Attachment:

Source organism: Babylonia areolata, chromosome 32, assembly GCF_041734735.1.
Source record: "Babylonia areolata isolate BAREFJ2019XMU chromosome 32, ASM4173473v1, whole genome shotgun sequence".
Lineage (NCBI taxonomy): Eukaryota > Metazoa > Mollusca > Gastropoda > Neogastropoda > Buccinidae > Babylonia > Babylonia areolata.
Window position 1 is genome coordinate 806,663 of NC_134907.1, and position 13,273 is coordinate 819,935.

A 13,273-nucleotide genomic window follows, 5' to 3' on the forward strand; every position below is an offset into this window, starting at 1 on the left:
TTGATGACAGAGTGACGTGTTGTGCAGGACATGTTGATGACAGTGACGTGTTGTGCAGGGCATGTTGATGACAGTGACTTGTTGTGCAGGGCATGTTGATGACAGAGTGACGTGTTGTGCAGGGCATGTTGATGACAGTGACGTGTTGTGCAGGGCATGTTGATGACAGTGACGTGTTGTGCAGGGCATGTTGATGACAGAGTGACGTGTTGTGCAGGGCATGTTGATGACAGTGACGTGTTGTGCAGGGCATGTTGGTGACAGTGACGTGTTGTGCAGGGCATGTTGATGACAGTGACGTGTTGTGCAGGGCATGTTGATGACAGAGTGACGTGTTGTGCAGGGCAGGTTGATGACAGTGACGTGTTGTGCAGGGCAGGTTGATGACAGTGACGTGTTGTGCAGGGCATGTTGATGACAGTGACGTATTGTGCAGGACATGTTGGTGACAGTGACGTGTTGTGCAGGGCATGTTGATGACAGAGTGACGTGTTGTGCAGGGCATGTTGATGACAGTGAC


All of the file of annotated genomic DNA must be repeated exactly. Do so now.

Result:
Source organism: Babylonia areolata, chromosome 32, assembly GCF_041734735.1.
Source record: "Babylonia areolata isolate BAREFJ2019XMU chromosome 32, ASM4173473v1, whole genome shotgun sequence".
Lineage (NCBI taxonomy): Eukaryota > Metazoa > Mollusca > Gastropoda > Neogastropoda > Buccinidae > Babylonia > Babylonia areolata.
Window position 1 is genome coordinate 806,663 of NC_134907.1, and position 13,273 is coordinate 819,935.

A 13,273-nucleotide genomic window follows, 5' to 3' on the forward strand; every position below is an offset into this window, starting at 1 on the left:
TTGATGACAGAGTGACGTGTTGTGCAGGACATGTTGATGACAGTGACGTGTTGTGCAGGGCATGTTGATGACAGTGACTTGTTGTGCAGGGCATGTTGATGACAGAGTGACGTGTTGTGCAGGGCATGTTGATGACAGTGACGTGTTGTGCAGGGCATGTTGATGACAGTGACGTGTTGTGCAGGGCATGTTGATGACAGAGTGACGTGTTGTGCAGGGCATGTTGATGACAGTGACGTGTTGTGCAGGGCATGTTGGTGACAGTGACGTGTTGTGCAGGGCATGTTGATGACAGTGACGTGTTGTGCAGGGCATGTTGATGACAGAGTGACGTGTTGTGCAGGGCAGGTTGATGACAGTGACGTGTTGTGCAGGGCAGGTTGATGACAGTGACGTGTTGTGCAGGGCATGTTGATGACAGTGACGTATTGTGCAGGACATGTTGGTGACAGTGACGTGTTGTGCAGGGCATGTTGATGACAGAGTGACGTGTTGTGCAGGGCATGTTGATGACAGTGAC